Blockchain analytics company Nansen linked the de-peg of Terra’s US dollar stablecoin to seven large crypto wallets, among them a wallet associated with crypto lending platform Celsius, whose massive sales of UST triggered a stampede for the exit.
UST maintained its peg to the US dollar through a complex network of arbitrageurs – traders who bought and sold the token, as well as a linked, volatile crypto called LUNA, to profit from price differences across exchanges and DeFi liquidity pools.
This all worked pretty well since UST launched in December 2020 – until the market lost confidence in the mechanism earlier this month, sending the network into a death spiral that plunged UST to $0.02 and LUNA from well over $100 to fractions of a cent.
Nansen’s report, released Friday, claims that seven arbitrageurs contributed to UST’s depegging by flooding shallow liquidity pools on Curve with huge amounts of UST.
Celsius CEO Alex Mashinsky said Nansen’s findings are inaccurate.
“We stated many times we did not cause or benefit from Luna,” Mashinsky said via Twitter messages.
Liquidity providers on Curve, then DeFi’s largest protocol by total value locked, are incentivized to maintain the prices of tokens in liquidity pools by balancing their supplies with other, similarly priced tokens, but huge withdrawals and inflows can temporarily throw the price of the tokens out of whack.
Using on-chain data, Nansen traced seven power users who may have triggered the depeg when they rushed to sell huge amounts of UST on Curve.
The seven wallets withdrew UST from Anchor – Terra’s lending product that offered yields of close to 20% before its collapse – sent them to Ethereum via multi-chain bridge Wormhole, then swapped them on Curve, the largest DeFi protocol, for other stablecoins.
Deluge of Sales
Right before the depeg, the seven wallets, including the one linked to Celsius, sent so much UST to Curve that the price of the stablecoin went awry.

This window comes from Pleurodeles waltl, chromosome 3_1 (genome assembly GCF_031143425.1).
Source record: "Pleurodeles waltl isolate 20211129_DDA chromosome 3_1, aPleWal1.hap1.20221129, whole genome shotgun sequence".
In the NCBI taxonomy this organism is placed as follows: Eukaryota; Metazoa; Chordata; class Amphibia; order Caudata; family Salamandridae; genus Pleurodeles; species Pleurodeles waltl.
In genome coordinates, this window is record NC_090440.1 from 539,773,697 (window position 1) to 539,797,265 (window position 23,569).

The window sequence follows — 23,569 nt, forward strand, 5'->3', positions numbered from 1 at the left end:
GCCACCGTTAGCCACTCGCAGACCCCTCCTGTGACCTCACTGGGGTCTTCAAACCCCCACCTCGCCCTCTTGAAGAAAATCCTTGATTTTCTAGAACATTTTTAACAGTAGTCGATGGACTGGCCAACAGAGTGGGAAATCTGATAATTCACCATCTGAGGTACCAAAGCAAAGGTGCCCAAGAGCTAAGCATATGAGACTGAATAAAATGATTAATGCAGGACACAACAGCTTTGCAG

Luna Foundation Guard – a Terra-linked organization that tried to defend UST’s peg – tried to counteract this by withdrawing about 150M UST from Curve on May 7, and adding other stablecoins back into the Curve pool.
But shortly after, five other addresses sold another deluge of UST on Curve. LFG attempted to defend the peg once again by withdrawing 189.6M UST. The war continued into the morning of May 8.
Between May 7 and May 10, Nansen reported that the top 20 addresses withdrew 2B UST from Anchor – about 11% of UST’s market cap at the time. The Block reported on May 13 that Celsius pulled out at least $500M of funds from Anchor.
But LFG’s attempts to balance the Curve pool were insufficient in the face of relentless selling. UST inflows to centralized exchanges like Binance gathered momentum on May 9. That peaked on May 10, when 165M UST was sent to centralized exchanges.
The on-chain data disputes the popular belief that a single ‘bad actor’ crashed Terra’s US dollar stablecoin earlier this month.
“While many of these wallets were likely acting independently, collectively, arbitrageurs influenced a liquidity imbalance that ultimately led to the UST/LUNA death spiral,” Nansen tweeted.
Even without Anchor, Celsius still offers interest rates of up to 9.32% on stablecoin deposits, so long as interest is paid in CEL, the platform’s utility token. The token fell sharply when UST depegged, from about $2.17 to $0.63.
Do Kwon, the founder of Terra, has since relaunched LUNA on a new blockchain, Terra 2.0. The new chain doesn’t feature an algorithmic stablecoin.